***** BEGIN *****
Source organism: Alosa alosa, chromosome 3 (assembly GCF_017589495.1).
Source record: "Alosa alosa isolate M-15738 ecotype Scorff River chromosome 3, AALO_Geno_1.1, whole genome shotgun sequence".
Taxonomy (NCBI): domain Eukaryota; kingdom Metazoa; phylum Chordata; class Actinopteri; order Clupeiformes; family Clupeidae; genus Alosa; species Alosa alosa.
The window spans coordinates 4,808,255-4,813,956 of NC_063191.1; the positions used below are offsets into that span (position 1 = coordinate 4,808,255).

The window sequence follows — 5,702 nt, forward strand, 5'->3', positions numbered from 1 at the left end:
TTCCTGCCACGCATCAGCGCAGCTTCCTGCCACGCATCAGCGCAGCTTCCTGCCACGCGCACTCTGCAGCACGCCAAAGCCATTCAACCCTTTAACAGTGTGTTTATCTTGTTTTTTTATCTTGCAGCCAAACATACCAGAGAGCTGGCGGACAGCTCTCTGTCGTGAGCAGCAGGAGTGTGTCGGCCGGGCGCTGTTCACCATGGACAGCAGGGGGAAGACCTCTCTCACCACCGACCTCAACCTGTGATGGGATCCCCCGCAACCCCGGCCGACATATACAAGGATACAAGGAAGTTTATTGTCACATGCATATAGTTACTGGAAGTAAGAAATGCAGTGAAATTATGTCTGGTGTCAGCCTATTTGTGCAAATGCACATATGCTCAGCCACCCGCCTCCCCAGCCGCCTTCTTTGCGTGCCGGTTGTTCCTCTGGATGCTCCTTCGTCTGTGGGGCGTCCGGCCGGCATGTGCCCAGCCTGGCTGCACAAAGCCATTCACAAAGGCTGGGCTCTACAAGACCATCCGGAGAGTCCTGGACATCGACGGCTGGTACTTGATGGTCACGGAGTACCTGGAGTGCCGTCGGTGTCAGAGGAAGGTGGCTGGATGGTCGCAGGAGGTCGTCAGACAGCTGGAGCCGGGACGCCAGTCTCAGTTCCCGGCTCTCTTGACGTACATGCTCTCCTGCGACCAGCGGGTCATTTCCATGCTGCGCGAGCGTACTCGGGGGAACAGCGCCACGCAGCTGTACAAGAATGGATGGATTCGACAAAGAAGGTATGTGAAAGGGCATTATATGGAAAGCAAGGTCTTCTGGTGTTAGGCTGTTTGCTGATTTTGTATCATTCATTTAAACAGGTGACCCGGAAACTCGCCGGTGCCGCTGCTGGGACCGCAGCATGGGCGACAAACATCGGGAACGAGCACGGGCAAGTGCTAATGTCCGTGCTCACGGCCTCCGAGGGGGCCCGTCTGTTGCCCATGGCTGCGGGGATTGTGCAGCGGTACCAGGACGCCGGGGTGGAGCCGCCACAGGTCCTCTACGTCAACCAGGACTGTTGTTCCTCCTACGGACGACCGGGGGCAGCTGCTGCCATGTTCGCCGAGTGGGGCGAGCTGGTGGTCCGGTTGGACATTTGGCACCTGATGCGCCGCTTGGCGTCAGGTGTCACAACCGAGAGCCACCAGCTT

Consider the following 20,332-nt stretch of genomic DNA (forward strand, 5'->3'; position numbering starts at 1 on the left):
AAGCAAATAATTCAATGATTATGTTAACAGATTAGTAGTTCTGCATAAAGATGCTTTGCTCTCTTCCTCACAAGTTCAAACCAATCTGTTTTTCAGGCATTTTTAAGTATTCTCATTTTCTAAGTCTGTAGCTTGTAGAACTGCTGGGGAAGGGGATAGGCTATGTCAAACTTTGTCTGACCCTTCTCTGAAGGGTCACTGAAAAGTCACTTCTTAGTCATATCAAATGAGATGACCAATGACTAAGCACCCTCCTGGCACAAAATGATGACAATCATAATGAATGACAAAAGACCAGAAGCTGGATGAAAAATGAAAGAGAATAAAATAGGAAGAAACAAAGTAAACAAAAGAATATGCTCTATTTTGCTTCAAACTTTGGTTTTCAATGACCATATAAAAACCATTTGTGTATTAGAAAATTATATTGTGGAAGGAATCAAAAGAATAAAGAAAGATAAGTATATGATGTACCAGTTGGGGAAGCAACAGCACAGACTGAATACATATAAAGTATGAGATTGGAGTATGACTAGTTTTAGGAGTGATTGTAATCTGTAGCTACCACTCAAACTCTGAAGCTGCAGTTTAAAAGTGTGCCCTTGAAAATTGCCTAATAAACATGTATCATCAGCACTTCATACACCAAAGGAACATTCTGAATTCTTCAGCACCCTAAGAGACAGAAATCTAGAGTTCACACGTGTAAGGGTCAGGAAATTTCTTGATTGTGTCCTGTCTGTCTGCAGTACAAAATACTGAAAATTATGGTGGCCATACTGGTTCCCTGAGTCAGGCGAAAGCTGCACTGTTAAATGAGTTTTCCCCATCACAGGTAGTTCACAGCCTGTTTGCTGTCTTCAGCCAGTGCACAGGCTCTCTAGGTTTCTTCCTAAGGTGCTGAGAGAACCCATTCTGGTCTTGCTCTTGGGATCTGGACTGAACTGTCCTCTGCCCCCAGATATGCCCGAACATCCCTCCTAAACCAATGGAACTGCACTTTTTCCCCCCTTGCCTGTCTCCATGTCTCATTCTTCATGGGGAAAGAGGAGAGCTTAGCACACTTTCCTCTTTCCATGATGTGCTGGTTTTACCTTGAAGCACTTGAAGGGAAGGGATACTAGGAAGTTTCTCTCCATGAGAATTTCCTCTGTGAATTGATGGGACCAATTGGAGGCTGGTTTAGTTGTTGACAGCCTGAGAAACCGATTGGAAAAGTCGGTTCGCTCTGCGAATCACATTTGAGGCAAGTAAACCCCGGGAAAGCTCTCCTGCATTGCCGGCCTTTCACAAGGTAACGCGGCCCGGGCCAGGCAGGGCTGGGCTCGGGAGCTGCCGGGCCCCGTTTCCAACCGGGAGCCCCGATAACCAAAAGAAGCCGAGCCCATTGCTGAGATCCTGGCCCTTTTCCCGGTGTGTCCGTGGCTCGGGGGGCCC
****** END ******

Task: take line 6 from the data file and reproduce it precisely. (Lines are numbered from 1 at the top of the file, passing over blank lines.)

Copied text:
TTCCTGCCACGCATCAGCGCAGCTTCCTGCCACGCATCAGCGCAGCTTCCTGCCACGCGCACTCTGCAGCACGCCAAAGCCATTCAACCCTTTAACAGTGTGTTTATCTTGTTTTTTTATCTTGCAGCCAAACATACCAGAGAGCTGGCGGACAGCTCTCTGTCGTGAGCAGCAGGAGTGTGTCGGCCGGGCGCTGTTCACCATGGACAGCAGGGGGAAGACCTCTCTCACCACCGACCTCAACCTGTGATGGGATCCCCCGCAACCCCGGCCGACATATACAAGGATACAAGGAAGTTTATTGTCACATGCATATAGTTACTGGAAGTAAGAAATGCAGTGAAATTATGTCTGGTGTCAGCCTATTTGTGCAAATGCACATATGCTCAGCCACCCGCCTCCCCAGCCGCCTTCTTTGCGTGCCGGTTGTTCCTCTGGATGCTCCTTCGTCTGTGGGGCGTCCGGCCGGCATGTGCCCAGCCTGGCTGCACAAAGCCATTCACAAAGGCTGGGCTCTACAAGACCATCCGGAGAGTCCTGGACATCGACGGCTGGTACTTGATGGTCACGGAGTACCTGGAGTGCCGTCGGTGTCAGAGGAAGGTGGCTGGATGGTCGCAGGAGGTCGTCAGACAGCTGGAGCCGGGACGCCAGTCTCAGTTCCCGGCTCTCTTGACGTACATGCTCTCCTGCGACCAGCGGGTCATTTCCATGCTGCGCGAGCGTACTCGGGGGAACAGCGCCACGCAGCTGTACAAGAATGGATGGATTCGACAAAGAAGGTATGTGAAAGGGCATTATATGGAAAGCAAGGTCTTCTGGTGTTAGGCTGTTTGCTGATTTTGTATCATTCATTTAAACAGGTGACCCGGAAACTCGCCGGTGCCGCTGCTGGGACCGCAGCATGGGCGACAAACATCGGGAACGAGCACGGGCAAGTGCTAATGTCCGTGCTCACGGCCTCCGAGGGGGCCCGTCTGTTGCCCATGGCTGCGGGGATTGTGCAGCGGTACCAGGACGCCGGGGTGGAGCCGCCACAGGTCCTCTACGTCAACCAGGACTGTTGTTCCTCCTACGGACGACCGGGGGCAGCTGCTGCCATGTTCGCCGAGTGGGGCGAGCTGGTGGTCCGGTTGGACATTTGGCACCTGATGCGCCGCTTGGCGTCAGGTGTCACAACCGAGAGCCACCAGCTT